Anwer Sher, Dubai, UAEOriginally from Pakistan, Anwer Sher is based in Dubai and writes for Gulf News, Khaleej Times and Emirates Today. His varied career experience includes banking, consulting, and real estate development. He has a Masters degree in International Relations. more »
The Current Discussion: A London publishing house was firebombed for agreeing to publish 'The Jewel of Medina', a controversial novel about Muhammad's wife, which Random House dropped earlier this year because it feared terrorist threats. In hindsight, was Random House in the right? Does this justify censorship of this kind in the future?
I am totally for free speech and have always spoken for it, and yet there are times when I have to use my conscience as a humanist to question when free speech is deliberately aimed at offending the sensitivities of communities and religious people. I would agree that religious people should be calm and not be too offended, especially by attacks that are clearly inconsequential to the essence of their faith, there must still be a measure of responsibility when we deal with historical elements and facts and their subsequent treatment into literary fiction. To argue that only Muslims are offended by blasphemy would be wrong, considering that even Christian nations have banned so-called literary works that have offended their faith. The recent controversy over the book on Aisha the favorite wife of Prophet Muhammad is a case in point. I have not read the book, so I have to rely on what various commentators who have read it has said thus far. When Prof Denise Spellberg made the point that the book is distorting historical fact to the point of creating soft pornography, I am tempted then to argue that free speech has gone too far. In the first place such distortion does us no good in understanding someone's, and secondly one has to question the motives of the writer and the publisher.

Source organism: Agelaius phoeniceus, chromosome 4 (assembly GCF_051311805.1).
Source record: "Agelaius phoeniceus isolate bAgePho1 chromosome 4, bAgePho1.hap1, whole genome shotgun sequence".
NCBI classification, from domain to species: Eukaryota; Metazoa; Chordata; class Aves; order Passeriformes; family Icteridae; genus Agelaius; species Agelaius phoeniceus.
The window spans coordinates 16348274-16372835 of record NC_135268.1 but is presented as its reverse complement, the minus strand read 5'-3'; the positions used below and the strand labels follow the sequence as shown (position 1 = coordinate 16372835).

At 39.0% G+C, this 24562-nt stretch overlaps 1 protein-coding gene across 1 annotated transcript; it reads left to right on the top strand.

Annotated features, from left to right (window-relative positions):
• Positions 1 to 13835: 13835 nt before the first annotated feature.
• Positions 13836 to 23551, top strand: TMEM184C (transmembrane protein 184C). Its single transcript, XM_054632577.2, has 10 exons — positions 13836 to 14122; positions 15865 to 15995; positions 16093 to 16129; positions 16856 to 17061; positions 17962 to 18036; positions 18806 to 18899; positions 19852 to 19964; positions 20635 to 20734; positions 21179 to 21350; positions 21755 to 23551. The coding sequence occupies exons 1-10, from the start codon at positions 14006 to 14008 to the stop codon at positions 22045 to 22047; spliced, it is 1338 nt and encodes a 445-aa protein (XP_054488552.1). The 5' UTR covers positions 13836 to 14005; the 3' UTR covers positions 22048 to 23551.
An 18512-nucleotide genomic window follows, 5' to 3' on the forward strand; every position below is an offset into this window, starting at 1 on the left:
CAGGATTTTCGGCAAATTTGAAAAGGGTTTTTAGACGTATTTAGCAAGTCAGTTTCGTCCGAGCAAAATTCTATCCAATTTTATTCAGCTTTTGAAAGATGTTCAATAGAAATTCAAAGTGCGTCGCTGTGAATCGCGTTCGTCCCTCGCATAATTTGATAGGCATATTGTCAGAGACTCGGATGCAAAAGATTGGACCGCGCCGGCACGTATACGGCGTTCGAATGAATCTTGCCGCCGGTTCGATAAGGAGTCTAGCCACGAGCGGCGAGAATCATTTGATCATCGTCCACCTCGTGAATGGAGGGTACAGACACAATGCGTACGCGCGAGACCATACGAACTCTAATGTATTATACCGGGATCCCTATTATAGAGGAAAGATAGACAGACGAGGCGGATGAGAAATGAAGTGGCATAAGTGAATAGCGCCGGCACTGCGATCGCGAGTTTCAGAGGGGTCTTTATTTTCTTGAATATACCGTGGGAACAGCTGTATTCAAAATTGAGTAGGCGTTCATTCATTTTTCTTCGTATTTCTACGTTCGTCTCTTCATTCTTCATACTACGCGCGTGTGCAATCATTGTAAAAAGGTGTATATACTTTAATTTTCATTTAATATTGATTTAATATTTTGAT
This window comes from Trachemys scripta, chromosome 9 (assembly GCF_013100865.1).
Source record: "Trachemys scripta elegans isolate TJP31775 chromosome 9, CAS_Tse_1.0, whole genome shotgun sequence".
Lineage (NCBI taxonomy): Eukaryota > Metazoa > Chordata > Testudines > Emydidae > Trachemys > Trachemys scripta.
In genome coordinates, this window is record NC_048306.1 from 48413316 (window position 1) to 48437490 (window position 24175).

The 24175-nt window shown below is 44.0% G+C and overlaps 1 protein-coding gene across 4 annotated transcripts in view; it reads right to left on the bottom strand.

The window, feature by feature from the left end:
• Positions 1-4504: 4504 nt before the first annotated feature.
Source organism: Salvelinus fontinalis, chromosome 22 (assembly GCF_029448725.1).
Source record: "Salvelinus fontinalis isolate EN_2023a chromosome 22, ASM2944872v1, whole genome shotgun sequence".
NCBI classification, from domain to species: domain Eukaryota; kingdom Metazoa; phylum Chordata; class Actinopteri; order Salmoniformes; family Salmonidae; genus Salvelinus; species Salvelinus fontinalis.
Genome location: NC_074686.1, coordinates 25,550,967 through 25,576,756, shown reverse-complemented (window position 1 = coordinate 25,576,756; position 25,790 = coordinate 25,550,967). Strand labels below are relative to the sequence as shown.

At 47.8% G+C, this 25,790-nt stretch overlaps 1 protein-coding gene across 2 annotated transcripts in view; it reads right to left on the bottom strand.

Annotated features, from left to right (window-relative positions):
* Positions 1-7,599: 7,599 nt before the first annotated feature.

However, the fire bombing of the publisher's office is an act of intolerance and it would have been wiser to resort to legal means, if possible, to prevent the publication of the book. I know many reading this will argue that this shows the intolerance of Muslims, forgetting that in 1988 (October 22 to be precise) a French movie theater was torched by Christian fanatics who protested against the screening of the controversial movie 'The Last Temptation of Christ'. The banning of free thought has been around for as long as one can remember, including books like Tropic of Cancer by Henry Miller, (from 1930 to 1962 in the United States) and the list is indeed very long,
As a writer, then, one has to decide where the balance lies. I simply would say that every publisher or writer does know in his heart and mind where there thread of reason ends and the intrusive insult begins. To argue that we are all tolerant to the point of never being offended is frankly a misnomer. I am just as offended by Andres Serrano's offensive photograph of Jesus Christ on the Cross as I am by any portrayal of any Prophet in an offensive manner. The delicate matter always will be who decides what is offensive and what is not offensive, where that fine line is drawn.
I am all for a discussion on religion, but to be offensive is wrong. After all I am sure Jews would be offended if Random House decided to publish Mein Kampf, the controversial autobiography of Adolf Hitler, and while they may not be firebombed I am sure the sensitivity of Jews would be riled up on account of such a silly act of a publisher. I would certainly sympathize with the Jews, as publishing Hitler's words serve no purpose today. While we need tolerance from all this is a time for everyone to be sensitive and bring understanding into the world. There is no reason to offend people for the sake of offending them - this is easy. It's harder to be caring about other people, and this is where we have to balance free speech with blasphemy. I have always said, Never offend someone over religion, race or sex. It's a dictum that has always worked well for me. I cannot believe it will be wrong for society as a whole to follow that.